From the verdant density of the jungle, to the wide eyes of the wild cats, to the streaming mane of the woman, of the gypsy, of the horse…it is like Rousseau has a secret window into my sleeping mind.  Rousseau paints my dreams, dreams that are always just slightly too surreal to be real…

Rousseau’s final masterpiece, The Dream (1910).

[Rousseau’s] …best known paintings depict jungle scenes, even though he never left France or saw a jungle. Stories spread by admirers that his army service included the French expeditionary force to Mexico are unfounded. His inspiration came from illustrated books and the botanical gardens in Paris, as well as tableaux of “taxidermified” wild animals. He had also met soldiers, during his term of service, who had survived the French expedition to Mexico and listened to their stories of the subtropical country they had encountered. To the critic Arsene Alexandre, he described his frequent visits to the Jardin des Plantes: “When I go into the glass houses and I see the strange plants of exotic lands, it seems to me that I enter into a dream.

Rousseau’s big cats have been stalking my mind.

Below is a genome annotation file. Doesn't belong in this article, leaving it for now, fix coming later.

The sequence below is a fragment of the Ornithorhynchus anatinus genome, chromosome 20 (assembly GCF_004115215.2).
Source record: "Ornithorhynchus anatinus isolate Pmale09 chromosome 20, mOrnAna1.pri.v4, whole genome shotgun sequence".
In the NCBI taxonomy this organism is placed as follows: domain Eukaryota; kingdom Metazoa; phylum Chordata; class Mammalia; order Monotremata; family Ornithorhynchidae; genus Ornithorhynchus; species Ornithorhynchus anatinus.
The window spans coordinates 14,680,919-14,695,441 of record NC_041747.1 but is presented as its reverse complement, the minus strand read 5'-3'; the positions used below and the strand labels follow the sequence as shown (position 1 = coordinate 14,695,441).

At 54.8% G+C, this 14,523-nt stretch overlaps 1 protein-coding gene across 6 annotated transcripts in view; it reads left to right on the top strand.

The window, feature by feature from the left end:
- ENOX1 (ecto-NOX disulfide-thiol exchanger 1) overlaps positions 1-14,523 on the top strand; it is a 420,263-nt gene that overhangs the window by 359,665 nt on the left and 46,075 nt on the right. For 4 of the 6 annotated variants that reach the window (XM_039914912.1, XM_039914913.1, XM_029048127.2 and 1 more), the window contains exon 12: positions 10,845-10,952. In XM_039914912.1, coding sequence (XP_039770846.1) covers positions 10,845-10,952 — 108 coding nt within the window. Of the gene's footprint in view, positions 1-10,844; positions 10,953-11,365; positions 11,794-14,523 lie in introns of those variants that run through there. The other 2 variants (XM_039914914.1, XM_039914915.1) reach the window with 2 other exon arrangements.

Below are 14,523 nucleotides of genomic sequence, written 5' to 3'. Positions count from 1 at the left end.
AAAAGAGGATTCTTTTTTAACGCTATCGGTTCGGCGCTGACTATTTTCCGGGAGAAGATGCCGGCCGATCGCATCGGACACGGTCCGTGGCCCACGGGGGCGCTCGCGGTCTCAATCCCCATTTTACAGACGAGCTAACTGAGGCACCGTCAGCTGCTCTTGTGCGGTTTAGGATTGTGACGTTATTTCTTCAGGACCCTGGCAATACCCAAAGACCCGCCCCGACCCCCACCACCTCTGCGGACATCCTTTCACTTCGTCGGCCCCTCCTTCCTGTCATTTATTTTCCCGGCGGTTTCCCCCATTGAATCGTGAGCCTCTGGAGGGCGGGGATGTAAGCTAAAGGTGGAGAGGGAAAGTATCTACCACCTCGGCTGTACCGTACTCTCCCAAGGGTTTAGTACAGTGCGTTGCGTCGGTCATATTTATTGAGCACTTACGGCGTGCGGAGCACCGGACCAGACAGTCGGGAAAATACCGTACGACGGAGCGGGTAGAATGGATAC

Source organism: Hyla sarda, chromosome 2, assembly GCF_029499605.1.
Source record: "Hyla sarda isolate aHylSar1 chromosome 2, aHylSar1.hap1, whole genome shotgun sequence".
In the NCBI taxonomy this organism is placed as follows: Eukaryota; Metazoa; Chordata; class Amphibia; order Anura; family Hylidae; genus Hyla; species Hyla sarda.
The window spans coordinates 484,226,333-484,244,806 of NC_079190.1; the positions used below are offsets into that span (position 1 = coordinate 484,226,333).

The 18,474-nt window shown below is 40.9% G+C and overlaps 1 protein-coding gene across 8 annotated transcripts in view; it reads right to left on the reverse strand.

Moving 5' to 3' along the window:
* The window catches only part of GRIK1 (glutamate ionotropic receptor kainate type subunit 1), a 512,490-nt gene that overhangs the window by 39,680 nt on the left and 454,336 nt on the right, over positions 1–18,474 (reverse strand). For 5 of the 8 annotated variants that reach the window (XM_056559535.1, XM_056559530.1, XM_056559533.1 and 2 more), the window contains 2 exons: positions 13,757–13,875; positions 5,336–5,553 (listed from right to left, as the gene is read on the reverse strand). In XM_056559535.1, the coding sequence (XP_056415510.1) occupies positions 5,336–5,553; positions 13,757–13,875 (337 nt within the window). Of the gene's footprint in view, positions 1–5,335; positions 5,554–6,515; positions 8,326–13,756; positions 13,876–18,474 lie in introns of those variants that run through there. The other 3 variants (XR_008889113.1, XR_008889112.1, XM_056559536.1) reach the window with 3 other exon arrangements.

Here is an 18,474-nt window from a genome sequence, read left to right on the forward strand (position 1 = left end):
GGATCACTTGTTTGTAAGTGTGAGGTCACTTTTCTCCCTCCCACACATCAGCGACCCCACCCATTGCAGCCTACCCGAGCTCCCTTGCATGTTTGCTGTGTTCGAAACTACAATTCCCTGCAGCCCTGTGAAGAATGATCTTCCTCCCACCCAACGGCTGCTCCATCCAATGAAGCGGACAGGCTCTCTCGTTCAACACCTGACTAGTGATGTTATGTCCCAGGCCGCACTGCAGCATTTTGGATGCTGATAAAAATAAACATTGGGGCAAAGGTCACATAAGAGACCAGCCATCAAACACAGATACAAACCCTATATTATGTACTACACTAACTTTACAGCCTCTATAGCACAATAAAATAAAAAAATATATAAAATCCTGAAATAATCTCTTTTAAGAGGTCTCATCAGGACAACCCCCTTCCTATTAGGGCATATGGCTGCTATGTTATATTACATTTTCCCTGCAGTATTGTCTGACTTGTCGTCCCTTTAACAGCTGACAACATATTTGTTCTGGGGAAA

The leopard, the lion, the tyger…

The Tyger

Tyger! Tyger! burning bright
In the forests of the night,
What immortal hand or eye
Could frame thy fearful symmetry?

In what distant deeps or skies
Burnt the fire of thine eyes?
On what wings dare he aspire?
What the hand dare sieze the fire?

And what shoulder, & what art.
Could twist the sinews of thy heart?
And when thy heart began to beat,
What dread hand? & what dread feet?

What the hammer? what the chain?
In what furnace was thy brain?
What the anvil? what dread grasp
Dare its deadly terrors clasp?

When the stars threw down their spears,
And watered heaven with their tears,
Did he smile his work to see?
Did he who made the Lamb make thee?

Tyger! Tyger! burning bright
In the forests of the night,
What immortal hand or eye
Dare frame thy fearful symmetry?

William Blake, 1794

Like Rousseau, English poet William Blake (November 28, 1757 – August 12, 1827) was largely unrecognized during his lifetime.  He has since been recognized as an important member of the Romantic Movement.

Dior Illustrated: René Gruau and the Line of Beauty

23/12/2010 § 1 Comment

While I was in London, I had the good fortune to catch the René Gruau exhibition at the Somerset House.  If you are able to make it there before it closes, you must go!  Gruau was a renowned fashion illustrator who was a creative collaborator and close friend of Christian Dior.  Gruau’s campaigns for the Dior perfumes are among his most notable work as an artist.  Gruau’s style was modern, elegant and frequently a bit mischievous.  His haute couture illustrations for the pages of magazines like Marie Claire, Vogue and Harper’s Bazaar changed the way that fashion designers and their designs were publicized.  Today’s fashion editorials owe a deep debt to illustrators like Gruau.

Unfortunately photography was forbidden inside, but the Somerset House has posted a brief film about the exhibition, which is the first showing of Gruau’s work in London.

Runs through Jan 9.
Somerset House – Strand London WC2R 1LA – Tel: +44 (0)20 7845 4600